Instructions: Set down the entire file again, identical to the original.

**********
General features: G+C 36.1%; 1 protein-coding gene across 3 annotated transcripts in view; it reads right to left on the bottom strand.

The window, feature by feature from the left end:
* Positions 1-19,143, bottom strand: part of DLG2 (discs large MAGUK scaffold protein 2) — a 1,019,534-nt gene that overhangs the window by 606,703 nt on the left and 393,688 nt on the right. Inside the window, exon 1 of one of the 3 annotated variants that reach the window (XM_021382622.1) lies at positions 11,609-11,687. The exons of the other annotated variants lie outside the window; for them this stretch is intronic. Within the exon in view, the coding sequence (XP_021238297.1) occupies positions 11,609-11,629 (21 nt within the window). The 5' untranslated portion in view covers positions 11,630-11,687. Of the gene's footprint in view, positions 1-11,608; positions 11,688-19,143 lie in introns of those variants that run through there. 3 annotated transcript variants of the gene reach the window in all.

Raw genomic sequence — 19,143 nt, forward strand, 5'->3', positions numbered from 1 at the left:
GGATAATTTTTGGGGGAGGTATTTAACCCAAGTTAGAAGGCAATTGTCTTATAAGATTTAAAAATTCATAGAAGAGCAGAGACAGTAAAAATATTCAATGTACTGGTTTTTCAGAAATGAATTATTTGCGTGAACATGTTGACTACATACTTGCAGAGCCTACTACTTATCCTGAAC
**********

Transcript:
General features: G+C 36.1%; 1 protein-coding gene across 3 annotated transcripts in view; it reads right to left on the bottom strand.

The window, feature by feature from the left end:
* Positions 1-19,143, bottom strand: part of DLG2 (discs large MAGUK scaffold protein 2) — a 1,019,534-nt gene that overhangs the window by 606,703 nt on the left and 393,688 nt on the right. Inside the window, exon 1 of one of the 3 annotated variants that reach the window (XM_021382622.1) lies at positions 11,609-11,687. The exons of the other annotated variants lie outside the window; for them this stretch is intronic. Within the exon in view, the coding sequence (XP_021238297.1) occupies positions 11,609-11,629 (21 nt within the window). The 5' untranslated portion in view covers positions 11,630-11,687. Of the gene's footprint in view, positions 1-11,608; positions 11,688-19,143 lie in introns of those variants that run through there. 3 annotated transcript variants of the gene reach the window in all.

Raw genomic sequence — 19,143 nt, forward strand, 5'->3', positions numbered from 1 at the left:
GGATAATTTTTGGGGGAGGTATTTAACCCAAGTTAGAAGGCAATTGTCTTATAAGATTTAAAAATTCATAGAAGAGCAGAGACAGTAAAAATATTCAATGTACTGGTTTTTCAGAAATGAATTATTTGCGTGAACATGTTGACTACATACTTGCAGAGCCTACTACTTATCCTGAAC